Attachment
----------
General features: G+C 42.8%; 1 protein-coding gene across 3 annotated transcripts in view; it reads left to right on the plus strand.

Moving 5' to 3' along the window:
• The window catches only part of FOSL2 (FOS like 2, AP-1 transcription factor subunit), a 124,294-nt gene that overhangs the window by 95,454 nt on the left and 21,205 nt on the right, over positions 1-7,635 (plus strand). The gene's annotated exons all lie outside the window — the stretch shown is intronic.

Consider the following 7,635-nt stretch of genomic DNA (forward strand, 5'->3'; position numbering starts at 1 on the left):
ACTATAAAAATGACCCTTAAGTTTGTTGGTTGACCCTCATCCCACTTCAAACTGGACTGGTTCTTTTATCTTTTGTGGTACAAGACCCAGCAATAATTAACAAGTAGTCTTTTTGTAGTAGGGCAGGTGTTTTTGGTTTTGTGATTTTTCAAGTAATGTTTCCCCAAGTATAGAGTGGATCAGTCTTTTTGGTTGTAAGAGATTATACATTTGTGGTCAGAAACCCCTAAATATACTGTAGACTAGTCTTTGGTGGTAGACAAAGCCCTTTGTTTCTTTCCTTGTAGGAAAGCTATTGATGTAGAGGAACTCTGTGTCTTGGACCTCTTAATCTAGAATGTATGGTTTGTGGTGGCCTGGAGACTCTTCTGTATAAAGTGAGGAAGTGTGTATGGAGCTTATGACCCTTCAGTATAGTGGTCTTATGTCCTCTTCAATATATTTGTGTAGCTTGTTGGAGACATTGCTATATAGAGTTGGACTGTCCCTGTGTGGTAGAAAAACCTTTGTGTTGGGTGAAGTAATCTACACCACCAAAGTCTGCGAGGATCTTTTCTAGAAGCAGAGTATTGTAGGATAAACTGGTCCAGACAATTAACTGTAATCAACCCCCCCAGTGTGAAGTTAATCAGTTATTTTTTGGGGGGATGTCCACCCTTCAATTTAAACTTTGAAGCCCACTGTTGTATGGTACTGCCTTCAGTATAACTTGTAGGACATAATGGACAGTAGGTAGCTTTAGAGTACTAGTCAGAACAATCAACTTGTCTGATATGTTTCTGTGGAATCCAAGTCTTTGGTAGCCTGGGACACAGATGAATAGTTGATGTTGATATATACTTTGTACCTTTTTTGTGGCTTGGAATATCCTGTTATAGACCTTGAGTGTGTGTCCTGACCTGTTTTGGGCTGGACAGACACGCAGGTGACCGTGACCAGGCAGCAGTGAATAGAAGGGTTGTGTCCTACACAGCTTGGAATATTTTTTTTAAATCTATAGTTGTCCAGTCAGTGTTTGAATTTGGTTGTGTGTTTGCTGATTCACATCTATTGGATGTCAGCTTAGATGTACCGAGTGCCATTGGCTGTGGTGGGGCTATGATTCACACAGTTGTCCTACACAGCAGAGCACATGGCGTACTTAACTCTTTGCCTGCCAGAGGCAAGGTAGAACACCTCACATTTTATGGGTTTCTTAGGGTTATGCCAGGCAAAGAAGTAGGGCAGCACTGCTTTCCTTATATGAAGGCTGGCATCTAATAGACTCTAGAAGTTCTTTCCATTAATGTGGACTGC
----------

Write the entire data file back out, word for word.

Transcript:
General features: G+C 42.8%; 1 protein-coding gene across 3 annotated transcripts in view; it reads left to right on the plus strand.

Moving 5' to 3' along the window:
• The window catches only part of FOSL2 (FOS like 2, AP-1 transcription factor subunit), a 124,294-nt gene that overhangs the window by 95,454 nt on the left and 21,205 nt on the right, over positions 1-7,635 (plus strand). The gene's annotated exons all lie outside the window — the stretch shown is intronic.

Consider the following 7,635-nt stretch of genomic DNA (forward strand, 5'->3'; position numbering starts at 1 on the left):
ACTATAAAAATGACCCTTAAGTTTGTTGGTTGACCCTCATCCCACTTCAAACTGGACTGGTTCTTTTATCTTTTGTGGTACAAGACCCAGCAATAATTAACAAGTAGTCTTTTTGTAGTAGGGCAGGTGTTTTTGGTTTTGTGATTTTTCAAGTAATGTTTCCCCAAGTATAGAGTGGATCAGTCTTTTTGGTTGTAAGAGATTATACATTTGTGGTCAGAAACCCCTAAATATACTGTAGACTAGTCTTTGGTGGTAGACAAAGCCCTTTGTTTCTTTCCTTGTAGGAAAGCTATTGATGTAGAGGAACTCTGTGTCTTGGACCTCTTAATCTAGAATGTATGGTTTGTGGTGGCCTGGAGACTCTTCTGTATAAAGTGAGGAAGTGTGTATGGAGCTTATGACCCTTCAGTATAGTGGTCTTATGTCCTCTTCAATATATTTGTGTAGCTTGTTGGAGACATTGCTATATAGAGTTGGACTGTCCCTGTGTGGTAGAAAAACCTTTGTGTTGGGTGAAGTAATCTACACCACCAAAGTCTGCGAGGATCTTTTCTAGAAGCAGAGTATTGTAGGATAAACTGGTCCAGACAATTAACTGTAATCAACCCCCCCAGTGTGAAGTTAATCAGTTATTTTTTGGGGGGATGTCCACCCTTCAATTTAAACTTTGAAGCCCACTGTTGTATGGTACTGCCTTCAGTATAACTTGTAGGACATAATGGACAGTAGGTAGCTTTAGAGTACTAGTCAGAACAATCAACTTGTCTGATATGTTTCTGTGGAATCCAAGTCTTTGGTAGCCTGGGACACAGATGAATAGTTGATGTTGATATATACTTTGTACCTTTTTTGTGGCTTGGAATATCCTGTTATAGACCTTGAGTGTGTGTCCTGACCTGTTTTGGGCTGGACAGACACGCAGGTGACCGTGACCAGGCAGCAGTGAATAGAAGGGTTGTGTCCTACACAGCTTGGAATATTTTTTTTAAATCTATAGTTGTCCAGTCAGTGTTTGAATTTGGTTGTGTGTTTGCTGATTCACATCTATTGGATGTCAGCTTAGATGTACCGAGTGCCATTGGCTGTGGTGGGGCTATGATTCACACAGTTGTCCTACACAGCAGAGCACATGGCGTACTTAACTCTTTGCCTGCCAGAGGCAAGGTAGAACACCTCACATTTTATGGGTTTCTTAGGGTTATGCCAGGCAAAGAAGTAGGGCAGCACTGCTTTCCTTATATGAAGGCTGGCATCTAATAGACTCTAGAAGTTCTTTCCATTAATGTGGACTGC